Synergy of therapeutic heterologous prime-boost hepatitis B vaccination with CpG-application to improve immune control of persistent HBV infection.
ABSTRACT: Therapeutic vaccination against chronic hepatitis B must overcome high viral antigen load and local regulatory mechanisms that promote immune-tolerance in the liver and curtail hepatitis B virus (HBV)-specific CD8 T cell immunity. Here, we report that therapeutic heterologous HBcore-protein-prime/Modified-Vaccinia-Virus-Ankara (MVA-HBcore) boost vaccination followed by CpG-application augmented vaccine-induced HBcAg-specific CD8 T cell-function in the liver. In HBV-transgenic as well as AAV-HBV-transduced mice with persistent high-level HBV-replication, the combination of therapeutic vaccination with subsequent CpG-application was synergistic to generate more potent HBV-specific CD8 T cell immunity that improved control of hepatocytes replicating HBV.
Project description:An effective prophylactic hepatitis B virus (HBV) vaccine has long been available but is ineffective for chronic infection. The primary cause of chronic hepatitis B (CHB) and greatest impediment for a therapeutic vaccine is the direct and indirect effects of immune tolerance to HBV antigens. The resulting defective CD4<sup>+</sup>/CD8<sup>+</sup> T cell response, poor cytokine production, insufficient neutralizing antibody (nAb) and poor response to HBsAg vaccination characterize CHB infection. The objective of this study was to develop virus-like-particles (VLPs) that elicit nAb to prevent viral spread and prime CD4<sup>+</sup>/CD8<sup>+</sup> T cells to eradicate intracellular HBV. Eight neutralizing B cell epitopes from the envelope PreS1 region were consolidated onto a species-variant of the HBV core protein, the woodchuck hepatitis core antigen (WHcAg). PreS1-specific B cell epitopes were chosen because of preferential expression on HBV virions. Because WHcAg and HBcAg are not crossreactive at the B cell level and only partially cross-reactive at the CD4<sup>+</sup>/CD8<sup>+</sup> T cell level, CD4<sup>+</sup> T cells specific for WHcAg-unique T cell sites can provide cognate T-B cell help for anti-PreS1 Ab production that is not curtailed by immune tolerance. Immunization of immune tolerant HBV transgenic (Tg) mice with PreS1-WHc VLPs elicited levels of high titer anti-PreS1 nAbs equivalent to wildtype mice. Passive transfer of PreS1 nAbs into human-liver chimeric mice prevented acute infection and cleared serum HBV from mice previously infected with HBV in a model of CHB. At the T cell level, PreS1-WHc VLPs and hybrid WHcAg/HBcAg DNA immunogens elicited HBcAg-specific CD4<sup>+</sup> Th and CD8<sup>+</sup> CTL responses.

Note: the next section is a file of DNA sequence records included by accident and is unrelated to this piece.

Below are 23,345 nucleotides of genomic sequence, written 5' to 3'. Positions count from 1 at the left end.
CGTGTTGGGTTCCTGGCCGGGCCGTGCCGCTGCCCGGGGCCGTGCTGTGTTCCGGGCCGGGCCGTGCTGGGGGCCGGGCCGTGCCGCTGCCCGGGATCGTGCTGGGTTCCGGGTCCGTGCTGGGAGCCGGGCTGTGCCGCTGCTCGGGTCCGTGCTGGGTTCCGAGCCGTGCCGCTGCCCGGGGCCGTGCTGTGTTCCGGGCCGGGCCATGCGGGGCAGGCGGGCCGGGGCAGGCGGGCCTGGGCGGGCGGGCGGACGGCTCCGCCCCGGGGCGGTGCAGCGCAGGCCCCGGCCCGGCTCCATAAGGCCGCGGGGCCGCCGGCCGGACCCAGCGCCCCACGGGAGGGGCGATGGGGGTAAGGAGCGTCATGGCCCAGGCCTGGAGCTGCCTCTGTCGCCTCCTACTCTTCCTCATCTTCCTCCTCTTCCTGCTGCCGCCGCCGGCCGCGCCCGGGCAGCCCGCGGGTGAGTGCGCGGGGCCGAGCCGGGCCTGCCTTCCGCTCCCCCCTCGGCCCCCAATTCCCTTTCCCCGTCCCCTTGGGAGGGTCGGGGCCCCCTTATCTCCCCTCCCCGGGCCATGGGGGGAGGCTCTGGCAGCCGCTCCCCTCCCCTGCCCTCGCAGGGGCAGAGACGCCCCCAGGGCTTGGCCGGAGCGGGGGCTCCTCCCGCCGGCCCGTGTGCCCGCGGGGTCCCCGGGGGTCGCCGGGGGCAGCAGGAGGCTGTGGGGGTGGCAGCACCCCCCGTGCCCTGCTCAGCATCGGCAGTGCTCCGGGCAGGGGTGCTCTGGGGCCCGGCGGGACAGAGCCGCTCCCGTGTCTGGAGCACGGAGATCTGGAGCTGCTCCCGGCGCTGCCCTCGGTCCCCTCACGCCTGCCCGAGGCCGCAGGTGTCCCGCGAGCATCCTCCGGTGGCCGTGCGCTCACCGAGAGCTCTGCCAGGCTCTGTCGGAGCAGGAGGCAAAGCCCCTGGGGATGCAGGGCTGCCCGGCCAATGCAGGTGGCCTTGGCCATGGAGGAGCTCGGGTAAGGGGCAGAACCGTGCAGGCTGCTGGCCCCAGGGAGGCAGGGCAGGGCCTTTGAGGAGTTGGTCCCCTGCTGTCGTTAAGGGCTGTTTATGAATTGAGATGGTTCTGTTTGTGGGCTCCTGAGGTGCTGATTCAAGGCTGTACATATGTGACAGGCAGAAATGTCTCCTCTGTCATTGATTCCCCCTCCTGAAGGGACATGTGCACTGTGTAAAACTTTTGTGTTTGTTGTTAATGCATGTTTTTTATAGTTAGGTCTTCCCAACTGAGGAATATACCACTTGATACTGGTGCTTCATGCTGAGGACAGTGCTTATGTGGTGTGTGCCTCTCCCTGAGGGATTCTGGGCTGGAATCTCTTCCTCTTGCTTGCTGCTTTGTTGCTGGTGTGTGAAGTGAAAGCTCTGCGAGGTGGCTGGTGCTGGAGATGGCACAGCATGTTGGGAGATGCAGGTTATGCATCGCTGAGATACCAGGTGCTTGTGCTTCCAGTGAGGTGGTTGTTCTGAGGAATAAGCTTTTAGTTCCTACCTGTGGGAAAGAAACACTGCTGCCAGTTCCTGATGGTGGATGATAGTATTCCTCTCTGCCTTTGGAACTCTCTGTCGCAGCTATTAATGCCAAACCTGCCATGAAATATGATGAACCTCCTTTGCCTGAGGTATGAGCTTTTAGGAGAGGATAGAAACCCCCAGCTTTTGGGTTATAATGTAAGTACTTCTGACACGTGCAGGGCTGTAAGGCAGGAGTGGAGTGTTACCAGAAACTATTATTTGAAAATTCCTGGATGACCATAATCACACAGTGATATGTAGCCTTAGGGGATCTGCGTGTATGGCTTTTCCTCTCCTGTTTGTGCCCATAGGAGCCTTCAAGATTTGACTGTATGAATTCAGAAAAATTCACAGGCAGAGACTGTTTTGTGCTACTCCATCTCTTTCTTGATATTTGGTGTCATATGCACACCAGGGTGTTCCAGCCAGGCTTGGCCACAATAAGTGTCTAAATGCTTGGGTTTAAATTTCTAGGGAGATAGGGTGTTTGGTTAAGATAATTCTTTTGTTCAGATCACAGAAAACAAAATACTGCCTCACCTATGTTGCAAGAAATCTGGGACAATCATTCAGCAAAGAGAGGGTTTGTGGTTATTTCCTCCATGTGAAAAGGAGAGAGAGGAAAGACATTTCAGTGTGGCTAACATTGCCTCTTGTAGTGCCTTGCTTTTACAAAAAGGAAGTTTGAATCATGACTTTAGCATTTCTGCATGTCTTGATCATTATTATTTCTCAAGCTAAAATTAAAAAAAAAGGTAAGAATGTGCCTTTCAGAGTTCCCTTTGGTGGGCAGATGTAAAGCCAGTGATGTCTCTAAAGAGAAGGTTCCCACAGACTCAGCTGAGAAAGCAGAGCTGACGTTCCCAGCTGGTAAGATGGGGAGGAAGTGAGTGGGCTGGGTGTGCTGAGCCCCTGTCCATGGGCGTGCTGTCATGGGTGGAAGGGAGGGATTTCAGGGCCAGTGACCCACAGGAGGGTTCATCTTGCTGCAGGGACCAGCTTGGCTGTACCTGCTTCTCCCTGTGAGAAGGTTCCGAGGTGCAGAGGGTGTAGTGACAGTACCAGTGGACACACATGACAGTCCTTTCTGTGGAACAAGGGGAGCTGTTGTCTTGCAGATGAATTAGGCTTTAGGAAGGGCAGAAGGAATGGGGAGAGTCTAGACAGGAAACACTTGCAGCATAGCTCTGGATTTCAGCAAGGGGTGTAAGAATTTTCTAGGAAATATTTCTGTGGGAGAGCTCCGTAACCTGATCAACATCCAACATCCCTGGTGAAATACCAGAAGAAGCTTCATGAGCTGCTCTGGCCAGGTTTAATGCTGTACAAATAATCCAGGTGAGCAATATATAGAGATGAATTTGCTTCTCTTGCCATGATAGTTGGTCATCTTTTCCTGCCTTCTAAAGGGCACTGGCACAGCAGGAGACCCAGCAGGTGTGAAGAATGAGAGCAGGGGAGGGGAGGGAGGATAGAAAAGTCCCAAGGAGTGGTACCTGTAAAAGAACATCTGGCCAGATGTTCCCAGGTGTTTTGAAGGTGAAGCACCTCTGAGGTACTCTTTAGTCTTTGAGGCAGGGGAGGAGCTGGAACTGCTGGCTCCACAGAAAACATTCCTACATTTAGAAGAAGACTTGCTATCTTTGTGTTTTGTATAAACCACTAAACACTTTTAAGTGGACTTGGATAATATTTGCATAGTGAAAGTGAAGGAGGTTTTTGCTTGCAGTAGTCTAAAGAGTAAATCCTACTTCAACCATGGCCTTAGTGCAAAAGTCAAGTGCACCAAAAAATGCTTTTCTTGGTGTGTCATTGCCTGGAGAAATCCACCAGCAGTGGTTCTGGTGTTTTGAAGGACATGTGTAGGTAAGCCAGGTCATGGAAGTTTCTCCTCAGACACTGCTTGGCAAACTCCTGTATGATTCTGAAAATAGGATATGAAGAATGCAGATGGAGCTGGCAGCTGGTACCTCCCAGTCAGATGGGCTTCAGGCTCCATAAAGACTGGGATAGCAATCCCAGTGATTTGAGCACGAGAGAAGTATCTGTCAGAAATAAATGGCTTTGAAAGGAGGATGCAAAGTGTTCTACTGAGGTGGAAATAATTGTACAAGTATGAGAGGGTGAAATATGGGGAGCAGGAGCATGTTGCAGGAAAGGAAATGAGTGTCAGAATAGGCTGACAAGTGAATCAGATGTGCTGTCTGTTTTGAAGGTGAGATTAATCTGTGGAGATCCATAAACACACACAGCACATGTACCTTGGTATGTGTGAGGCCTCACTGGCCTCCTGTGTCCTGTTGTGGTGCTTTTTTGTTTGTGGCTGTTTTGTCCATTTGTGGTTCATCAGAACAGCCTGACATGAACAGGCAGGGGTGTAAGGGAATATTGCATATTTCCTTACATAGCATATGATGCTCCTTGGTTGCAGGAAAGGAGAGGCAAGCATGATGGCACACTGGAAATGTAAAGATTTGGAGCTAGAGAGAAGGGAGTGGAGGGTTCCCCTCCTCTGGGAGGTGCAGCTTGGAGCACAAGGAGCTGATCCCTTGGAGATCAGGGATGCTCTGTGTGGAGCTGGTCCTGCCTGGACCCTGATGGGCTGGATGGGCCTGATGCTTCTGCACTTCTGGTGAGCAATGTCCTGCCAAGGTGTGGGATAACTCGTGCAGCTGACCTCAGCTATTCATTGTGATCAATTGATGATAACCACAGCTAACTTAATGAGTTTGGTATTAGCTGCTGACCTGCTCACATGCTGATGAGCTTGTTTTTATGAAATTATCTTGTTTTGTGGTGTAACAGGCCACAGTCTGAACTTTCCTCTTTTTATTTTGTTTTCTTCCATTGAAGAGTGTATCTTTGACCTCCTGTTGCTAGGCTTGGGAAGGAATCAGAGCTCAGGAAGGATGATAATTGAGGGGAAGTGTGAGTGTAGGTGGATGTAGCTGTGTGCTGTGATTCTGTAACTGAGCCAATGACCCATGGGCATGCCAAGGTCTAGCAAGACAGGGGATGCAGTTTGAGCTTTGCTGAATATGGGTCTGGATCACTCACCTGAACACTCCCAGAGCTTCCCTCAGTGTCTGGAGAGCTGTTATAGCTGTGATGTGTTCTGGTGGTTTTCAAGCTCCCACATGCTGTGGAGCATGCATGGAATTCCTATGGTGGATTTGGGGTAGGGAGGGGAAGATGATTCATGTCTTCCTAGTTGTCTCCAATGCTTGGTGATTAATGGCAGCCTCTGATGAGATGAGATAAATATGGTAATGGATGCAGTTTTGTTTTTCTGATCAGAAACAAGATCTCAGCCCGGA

Project description:Hepatitis B virus (HBV) is a global virus responsible for a universal disease burden for millions of people. Various vaccination strategies have been developed using viral vector, nucleic acid, protein, peptide, and virus-like particles (VLPs) to stimulate favorable immune responses against HBV. Given the pivotal role of specific immune responses of hepatitis B surface antigen (HBsAg) and hepatitis B core antigen (HBcAg) in infection control, we designed a VLP-based vaccine by placing the antibody-binding fragments of HBsAg in the major immunodominant region (MIR) epitope of HBcAg to stimulate multilateral immunity. A computational approach was employed to predict and evaluate the conservation, antigenicity, allergenicity, and immunogenicity of the construct. Modeling and molecular dynamics (MD) demonstrated the folding stability of HBcAg as a carrier in inserting Myrcludex and "a" determinant of HBsAg. Regions 1-50 and 118-150 of HBsAg were considered to have the highest stability to be involved in the designed vaccine. Molecular docking revealed appropriate interactions between the B cell epitope of the designed vaccine and the antibodies. Totally, the final construct was promising for inducing humoral and cellular responses against HBV.